90% of Americans aren’t getting the veggies they need. As busy moms we need every tool in our arsenal to help us feel healthy, active, and present in our children’s lives so why aren’t most of us doing something so simple that we know will make us feel great? No mom guilt allowed here. Let me tell you why not eating your vegges isn’t your fault.

The phrase “get your veggies in” probably brings up a lot of emotions for a lot of you.

As moms, we have so much on our plate to get done, and if you’re among the 90% of americans who aren’t eating enough vegetables it’s probably just another one of the things causing that little voice in your head to whisper to you that this is one more area that you are failing at.

Well, I want you to push that mom guilt aside first because you are a strong, capable, loving and nurturing mother who knows that those toxic thoughts do not serve you, but secondly because in this particular case (and most cases) it’s simply not true.

You’re not eating your veggies and it isn’t your fault

Eating your veggies is hard, and one more article about it is probably just bringing on the mom guilt. But let's not, there's so many reasons not getting those veggies in is not your fault...but there are still solutions. Read on to find out how to become a veggie lover today!

That’s right, you not eating your veggies or feeding your family your veggies is not your fault.

But whose fault could it possibly be?

Let’s take a look at some of the “villains” that might be stopping you from eating the way you would like to.

Reasons why you aren’t eating your veggies.

Biology

Yup. It’s just in our nature to avoid veggies. Many vegetables contain bitter compounds and as humans we are wired to avoid bitter compounds because they are more likely to be poisonous. Rude, huh? The one thing we need more of and our bodies are telling us to shun it. Not fair.

As humans we also have natural affinity for sweet foods (like breast milk). Some people might be even more sensitive than others to the bitter compounds in foods meaning that a veggie that tastes just fine to some people will be too bitter for someone else.

Lastly, our ability to taste bitter compounds is strongest as children, which is when many of us were forming our opinions about vegetables. Yup, there’s so much stacked up against us in our quest to eat those veggies.

Forced Vegetable consumption

I would be shocked if there wasn’t a time in your past when you were told, eat your broccoli and you can have your dessert.

Heck, I’d be surprised if you haven’t told your children something similar, but did you know that this very scenario can be damaging and have the opposite effect on your children (and maybe left a bad taste in your mouth {literally} as well?

A retrospective study found that many teens who were forced to eat their veggies or other food items as children reported difficulty eating those food items today. In fact around 70% of those children avoided food items they had been forced to eat as a child, whereas only 30% reported that forced veggie consumption make them more likely to try new things now.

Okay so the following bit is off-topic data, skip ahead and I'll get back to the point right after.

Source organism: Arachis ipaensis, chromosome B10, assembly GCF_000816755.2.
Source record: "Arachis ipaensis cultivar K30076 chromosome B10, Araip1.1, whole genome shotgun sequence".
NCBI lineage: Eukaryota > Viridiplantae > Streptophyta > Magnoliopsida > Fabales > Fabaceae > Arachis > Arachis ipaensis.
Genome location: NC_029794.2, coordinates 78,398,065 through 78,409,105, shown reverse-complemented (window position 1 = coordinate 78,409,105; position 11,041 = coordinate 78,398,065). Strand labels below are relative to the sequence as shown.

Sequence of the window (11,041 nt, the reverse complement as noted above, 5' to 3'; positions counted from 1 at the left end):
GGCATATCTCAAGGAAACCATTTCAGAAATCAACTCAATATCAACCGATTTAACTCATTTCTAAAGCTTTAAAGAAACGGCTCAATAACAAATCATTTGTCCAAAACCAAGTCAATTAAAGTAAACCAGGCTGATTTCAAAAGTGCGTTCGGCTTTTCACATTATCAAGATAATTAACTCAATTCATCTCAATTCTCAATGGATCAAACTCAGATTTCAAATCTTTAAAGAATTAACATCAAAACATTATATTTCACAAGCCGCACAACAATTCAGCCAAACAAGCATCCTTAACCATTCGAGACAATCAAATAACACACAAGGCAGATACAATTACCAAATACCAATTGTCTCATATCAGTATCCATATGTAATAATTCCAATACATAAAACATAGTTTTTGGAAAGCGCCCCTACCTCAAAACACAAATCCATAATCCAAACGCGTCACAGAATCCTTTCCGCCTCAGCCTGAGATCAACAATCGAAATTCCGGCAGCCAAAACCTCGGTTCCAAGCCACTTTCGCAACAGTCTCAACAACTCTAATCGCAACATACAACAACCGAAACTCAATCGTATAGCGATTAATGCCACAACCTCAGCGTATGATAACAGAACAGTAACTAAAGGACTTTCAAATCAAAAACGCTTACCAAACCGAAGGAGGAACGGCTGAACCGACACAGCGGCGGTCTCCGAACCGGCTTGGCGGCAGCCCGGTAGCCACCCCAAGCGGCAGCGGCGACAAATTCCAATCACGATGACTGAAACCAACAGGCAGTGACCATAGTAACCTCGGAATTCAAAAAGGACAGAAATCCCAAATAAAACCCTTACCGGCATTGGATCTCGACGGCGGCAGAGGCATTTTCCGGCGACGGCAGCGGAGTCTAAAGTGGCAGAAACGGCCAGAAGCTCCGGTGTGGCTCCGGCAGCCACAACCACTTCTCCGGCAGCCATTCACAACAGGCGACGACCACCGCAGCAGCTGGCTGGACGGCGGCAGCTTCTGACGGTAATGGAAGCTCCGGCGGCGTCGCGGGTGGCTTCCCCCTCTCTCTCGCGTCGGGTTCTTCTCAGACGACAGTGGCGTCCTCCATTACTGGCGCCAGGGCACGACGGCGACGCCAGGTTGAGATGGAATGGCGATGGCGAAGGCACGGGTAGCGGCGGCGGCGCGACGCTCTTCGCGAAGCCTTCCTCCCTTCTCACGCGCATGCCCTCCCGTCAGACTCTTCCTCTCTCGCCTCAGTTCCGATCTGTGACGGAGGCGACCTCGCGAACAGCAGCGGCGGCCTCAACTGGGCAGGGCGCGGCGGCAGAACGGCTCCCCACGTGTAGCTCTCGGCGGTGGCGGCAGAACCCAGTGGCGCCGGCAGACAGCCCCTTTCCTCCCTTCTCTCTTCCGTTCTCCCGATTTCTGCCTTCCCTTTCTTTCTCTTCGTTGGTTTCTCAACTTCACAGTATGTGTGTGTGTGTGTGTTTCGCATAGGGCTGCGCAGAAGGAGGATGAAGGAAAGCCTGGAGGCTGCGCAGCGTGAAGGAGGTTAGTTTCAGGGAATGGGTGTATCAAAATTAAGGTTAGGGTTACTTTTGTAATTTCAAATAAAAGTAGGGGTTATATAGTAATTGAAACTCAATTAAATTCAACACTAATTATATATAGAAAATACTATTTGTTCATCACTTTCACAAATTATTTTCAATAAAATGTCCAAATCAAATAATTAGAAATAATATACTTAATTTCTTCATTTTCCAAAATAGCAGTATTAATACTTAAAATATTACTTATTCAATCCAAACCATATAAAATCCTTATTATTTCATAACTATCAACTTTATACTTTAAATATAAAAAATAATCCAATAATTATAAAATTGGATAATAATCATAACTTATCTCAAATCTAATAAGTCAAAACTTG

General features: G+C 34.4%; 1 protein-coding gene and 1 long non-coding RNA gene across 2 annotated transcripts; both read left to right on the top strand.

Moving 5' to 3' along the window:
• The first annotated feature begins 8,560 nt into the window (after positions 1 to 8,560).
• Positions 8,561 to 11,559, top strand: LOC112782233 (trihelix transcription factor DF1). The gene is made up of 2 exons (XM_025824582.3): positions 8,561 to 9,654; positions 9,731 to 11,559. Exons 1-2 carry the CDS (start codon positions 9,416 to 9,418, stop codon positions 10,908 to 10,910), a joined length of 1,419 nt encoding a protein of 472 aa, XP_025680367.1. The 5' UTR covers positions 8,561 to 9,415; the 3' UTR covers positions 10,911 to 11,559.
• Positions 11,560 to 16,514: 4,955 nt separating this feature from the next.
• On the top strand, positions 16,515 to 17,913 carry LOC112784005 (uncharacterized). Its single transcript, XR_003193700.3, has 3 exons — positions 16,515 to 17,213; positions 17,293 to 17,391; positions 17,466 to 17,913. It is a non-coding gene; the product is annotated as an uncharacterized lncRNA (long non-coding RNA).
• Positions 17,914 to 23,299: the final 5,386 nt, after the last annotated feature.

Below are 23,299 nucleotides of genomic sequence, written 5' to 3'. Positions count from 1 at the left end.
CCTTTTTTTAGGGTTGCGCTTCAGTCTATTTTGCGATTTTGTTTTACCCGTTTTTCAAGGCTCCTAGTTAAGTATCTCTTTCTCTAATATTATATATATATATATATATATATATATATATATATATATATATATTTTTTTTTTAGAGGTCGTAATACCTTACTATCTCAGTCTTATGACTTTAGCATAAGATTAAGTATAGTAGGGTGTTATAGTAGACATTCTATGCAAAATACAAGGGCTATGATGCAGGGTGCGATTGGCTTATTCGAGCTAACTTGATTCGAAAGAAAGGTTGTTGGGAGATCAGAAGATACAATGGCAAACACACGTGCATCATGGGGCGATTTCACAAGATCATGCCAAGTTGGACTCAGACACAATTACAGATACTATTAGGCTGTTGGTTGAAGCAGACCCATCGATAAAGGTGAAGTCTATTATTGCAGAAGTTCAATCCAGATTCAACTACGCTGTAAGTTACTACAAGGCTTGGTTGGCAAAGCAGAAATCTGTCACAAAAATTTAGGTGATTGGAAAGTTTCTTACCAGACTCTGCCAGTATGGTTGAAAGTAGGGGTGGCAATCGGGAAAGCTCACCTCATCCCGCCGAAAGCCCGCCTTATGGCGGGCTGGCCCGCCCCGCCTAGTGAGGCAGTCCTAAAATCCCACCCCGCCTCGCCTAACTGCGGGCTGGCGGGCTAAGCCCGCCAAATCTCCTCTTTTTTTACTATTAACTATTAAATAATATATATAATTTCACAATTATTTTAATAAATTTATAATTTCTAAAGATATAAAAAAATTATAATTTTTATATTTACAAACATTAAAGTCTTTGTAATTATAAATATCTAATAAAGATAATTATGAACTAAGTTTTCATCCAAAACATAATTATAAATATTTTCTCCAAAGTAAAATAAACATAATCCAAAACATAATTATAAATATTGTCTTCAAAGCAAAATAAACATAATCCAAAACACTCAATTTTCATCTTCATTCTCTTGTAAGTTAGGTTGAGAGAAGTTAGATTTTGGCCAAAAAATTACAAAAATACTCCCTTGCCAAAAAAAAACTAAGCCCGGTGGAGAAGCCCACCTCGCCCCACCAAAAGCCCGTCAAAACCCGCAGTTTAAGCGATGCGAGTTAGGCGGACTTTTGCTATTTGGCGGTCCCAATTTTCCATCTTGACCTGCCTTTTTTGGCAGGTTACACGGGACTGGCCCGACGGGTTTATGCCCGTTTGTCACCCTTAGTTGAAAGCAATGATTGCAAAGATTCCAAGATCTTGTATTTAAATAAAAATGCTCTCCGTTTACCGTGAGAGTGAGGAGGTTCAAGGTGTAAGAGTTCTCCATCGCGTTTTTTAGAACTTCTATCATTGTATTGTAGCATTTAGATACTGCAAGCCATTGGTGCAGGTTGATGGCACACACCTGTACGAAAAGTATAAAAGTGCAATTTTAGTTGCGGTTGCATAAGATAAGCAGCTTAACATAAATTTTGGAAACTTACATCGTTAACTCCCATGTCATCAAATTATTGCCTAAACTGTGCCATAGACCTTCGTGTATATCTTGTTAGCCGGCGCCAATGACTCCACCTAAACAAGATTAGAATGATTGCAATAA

Really bad veggies

Now I don’t have any studies to back this one up, but if you think that watery frozen vegetables that have been microwaved or steamed are what veggies are supposed to taste like, there is a reason you don’t like veggies.

Veggies can be prepared in a wide variety of ways and taste absolutely delicious…but many people grew up eating underseasoned, overcooked, and just plain bad veggies. This can totally play a role in your hesitancy to try brussel sprouts again!

Veggies aren’t convenient

Let’s say you don’t really fall into any of these camps and you actually like vegetables.

Heck, maybe you used to eat them really well…and then you had kids.

…and now you’re lucky if you’ve managed to shovel in a handful of your kid’s goldfish and a package of fruit snacks by the end of the day.

We are busy, and we often sacrifice every last bit of ourselves to those sweet (but demanding) kiddos.

And as much as the convenience food companies have made strides making it more possible to get veggies in through items like bagged salads, veggie trays, baby carrots, and a wide variety of frozen veggies they are still not as convenient as opening up that granola bar and putting it in your mouth.

So now that you are (hopefully) convinced that eating veggies isn’t your fault. What can you do about it?

You can fall into one of two camps.

Camp 1 (the more popular camp) says, getting veggies in is too hard. Even my very biology is against me. Wo is me. I might as well not try.

Okay I’m being slightly dramatic, but I don’t want you to choose camp 1.

Camp 2 (the brave, bold, and courageous camp) says that this is an obstacle that can be overcome, I won’t let my past determine my future, I will take small steps and make small goals and eventually learn to be a veggie lover!

(hip, hip…hooray!)

I’m so glad you’ve joined camp 2 and I’m ready to share with you my system for eating your veggies that converts you to the veggies-r-us camp for good!